In 1986, Steve McQueen by the British group Prefab Sprout was compared favourably to legendary LPs like Pet Sounds by the Beach Boys or Revolver by the Beatles. On their latest record, Jordan: The Comeback, The King of Rock’N’Roll, Paddy McAloon, delves deeper for the perfect pop song.
Five years have passed since critics worldwide picked up their pens or got behind their typewriters to lavish praise on Newcastle up-and-coming songwriter Paddy McAloon and his brainchild Prefab Sprout. The reason for this was the brilliant second Sprout album, Steve McQueen. McAloon, with help from bassist (and brother) Martin McAloon, drummer Neil Conti and singer (and spouse) Wendy Smith had succeeded in recording a sequence of songs joining adventure and accessibility into an alluring whole. The sequel, From Langley Park To Mernphis, which came out two years later, although less of a surprise, did confirm once more the talent of songwriter McAloon, who was proving to be a master of refinement. The discography, which had commenced in 1984 with the debut album Swoon, is extended with the recent LP Jordan: The Comeback. All the songs can be described as “striking”, in both textual terms and in terms of arrangements, seeming quite polished at first hearing but with a more of an edge on closer listening.
In his songs Paddy McAloon is both the anti-hero and the King Of Rock ‘N’ Roll at the same time. He is a chameleon who just as easily takes the form of rock heroes such as Elvis Presley and Bruce Springsteen as he moves towards a role in the world of the great Broadway musicals. Paddy McAloon knows better than anyone the history of popular music and is not afraid to demand left and right field elements in his songs, and to highlight and apply these in a modified form as part of the Sprout recipe.
However, part of the life of a musician is one aspect that Paddy McAloon until recently was not indulging: performance. At the time of From Langley Park To Memphis he said: “Maybe giving concerts can be fun, just not for me. I just don’t feel like it. Performance can only result in repetition. And I resent that. If your life revolves mainly around writing songs and you find that the most exciting thing there is, you can’t do anything else.” It’s now several years further down the line, and Jordan: The Comeback is in the stores. In between came the demo-like Protest Songs, a full length album with depth and intelligent lyrics, but more direct than the other Prefab Sprout records. But even more surprising than the outstanding new fifth album is McAloon’s return to the concert stage.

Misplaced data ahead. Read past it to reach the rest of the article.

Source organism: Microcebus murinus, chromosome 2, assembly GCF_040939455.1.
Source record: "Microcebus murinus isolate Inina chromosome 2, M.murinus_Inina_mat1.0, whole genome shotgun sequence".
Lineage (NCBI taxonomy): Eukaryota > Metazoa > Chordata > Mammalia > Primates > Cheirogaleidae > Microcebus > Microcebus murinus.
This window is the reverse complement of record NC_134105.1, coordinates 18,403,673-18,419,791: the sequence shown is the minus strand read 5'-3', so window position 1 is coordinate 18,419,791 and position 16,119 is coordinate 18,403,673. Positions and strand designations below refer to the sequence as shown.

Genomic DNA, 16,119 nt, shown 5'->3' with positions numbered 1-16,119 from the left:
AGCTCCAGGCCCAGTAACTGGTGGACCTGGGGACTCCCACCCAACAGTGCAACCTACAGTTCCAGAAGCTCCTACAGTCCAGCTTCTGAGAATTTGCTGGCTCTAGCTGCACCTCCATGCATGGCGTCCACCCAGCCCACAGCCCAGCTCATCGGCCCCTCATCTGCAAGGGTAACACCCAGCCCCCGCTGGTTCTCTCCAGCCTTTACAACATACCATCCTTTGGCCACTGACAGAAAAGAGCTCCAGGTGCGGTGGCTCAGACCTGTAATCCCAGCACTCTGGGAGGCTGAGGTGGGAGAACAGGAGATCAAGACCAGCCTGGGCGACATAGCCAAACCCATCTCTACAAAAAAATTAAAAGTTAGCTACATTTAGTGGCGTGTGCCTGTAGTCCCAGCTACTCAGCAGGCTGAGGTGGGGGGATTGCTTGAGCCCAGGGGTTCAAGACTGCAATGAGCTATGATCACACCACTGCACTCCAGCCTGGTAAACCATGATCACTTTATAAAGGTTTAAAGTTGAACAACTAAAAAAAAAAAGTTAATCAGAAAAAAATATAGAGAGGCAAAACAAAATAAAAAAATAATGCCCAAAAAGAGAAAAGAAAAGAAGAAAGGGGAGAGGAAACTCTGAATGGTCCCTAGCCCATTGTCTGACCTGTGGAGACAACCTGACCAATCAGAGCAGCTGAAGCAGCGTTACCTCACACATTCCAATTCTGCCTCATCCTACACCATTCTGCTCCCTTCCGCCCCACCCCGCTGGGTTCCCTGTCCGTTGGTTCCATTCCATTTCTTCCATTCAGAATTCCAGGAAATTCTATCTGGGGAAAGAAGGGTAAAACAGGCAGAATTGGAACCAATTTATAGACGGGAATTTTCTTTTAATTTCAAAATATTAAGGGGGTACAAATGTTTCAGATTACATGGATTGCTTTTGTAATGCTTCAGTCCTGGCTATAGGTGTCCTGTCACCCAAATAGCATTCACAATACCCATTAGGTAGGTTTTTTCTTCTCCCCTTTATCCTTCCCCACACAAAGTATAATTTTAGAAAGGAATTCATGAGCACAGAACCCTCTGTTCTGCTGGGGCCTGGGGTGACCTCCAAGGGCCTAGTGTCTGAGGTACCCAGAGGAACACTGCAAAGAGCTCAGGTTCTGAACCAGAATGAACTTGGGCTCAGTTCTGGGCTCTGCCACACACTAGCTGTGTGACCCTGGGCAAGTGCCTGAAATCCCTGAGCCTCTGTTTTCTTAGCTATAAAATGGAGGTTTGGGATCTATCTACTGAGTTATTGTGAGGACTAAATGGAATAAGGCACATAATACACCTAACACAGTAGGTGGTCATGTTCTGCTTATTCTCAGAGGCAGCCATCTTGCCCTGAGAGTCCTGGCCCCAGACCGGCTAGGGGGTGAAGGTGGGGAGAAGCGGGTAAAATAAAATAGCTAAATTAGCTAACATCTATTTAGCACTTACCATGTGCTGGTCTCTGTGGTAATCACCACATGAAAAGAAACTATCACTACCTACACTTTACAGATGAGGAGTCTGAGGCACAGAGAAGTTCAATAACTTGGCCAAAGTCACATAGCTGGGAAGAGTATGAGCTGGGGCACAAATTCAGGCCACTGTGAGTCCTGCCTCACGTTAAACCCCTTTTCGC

When I arrive at the Ramada Renaissance Hotel in Manchester, I almost walk past him. Ensconced in a long winter coat and with his hat pulled forward, I don’t recognize him immediately. From behind his glasses his eyes look tired and a little feverish. Being The King Of Rock ‘N’ Roll is not easy, that much is clear. A slack hand: “Hi.”
However, a few hours of rest later, he was in front of me, cheerful, and talking nineteen to the dozen, with a singsong northern English accent. The topic: performance. “I still think of it in exactly the same way. I hate it. ”
“It’s an act. And that doesn’t mean I don’t think it’s going well. I think it’s absolutely perfect. I even have fun. I feel I have things under control, I know I’m singing well. Yet, when I had the opportunity yesterday to go home, I went. Just because in the last few months I haven’t written any songs and it depresses me. I’m just a kid, you know, very selfish, who wants to work on his new album.”
A Hermit from a small town in the north of England?
“The word hermit isn’t quite right. I’m always out and about. What I want is to write really good songs and the best place to do that is at home. ”
Steve McQueen was critically acclaimed, and in some cases even compared to Revolver by The Beatles. Is that something that imposes a heavy burden?
“No, it is doesn’t! I thought it was an unfair comparison. The Beatles are gods and Steve McQueen is no more than a good record. And however arrogant sometimes I can be about my songwriting, I’m not the Beatles and I’m not the Beach Boys. If tomorrow I suddenly sold fifteen million records, I wouldn’t believe it at first. I always hope for the best, and I pray there is always a place for the oddball records.”
Protest songs was far from an oddball record. Apart from having no protest songs on the record.
“In the sense that it’s not a politically naive record, no, that the lyrics don’t focus on various issues in a one-sided way. I don’t write like that. I used the title amongst other reasons to show that what’s on the record isn’t the kind of work we usually do. I often feel there’s a hidden criticism of my work, that I’m not rooted in the real world.”
The main objective of your life seems to be to write the perfect song.
“I’d like to write a handful of songs that represent all the best separate elements a song can have. But at the same time I’m looking for a high standard on commercial grounds. Because I want my songs to do well. I don’t want to be the guy of whom everyone says he was successful artistically and nothing more. I want also to be a songwriter who wasn’t a commercial failure. I believe it’s possible to write popular songs which are nonetheless interesting. The King of Rock’N’Roll ultimately did become a hit.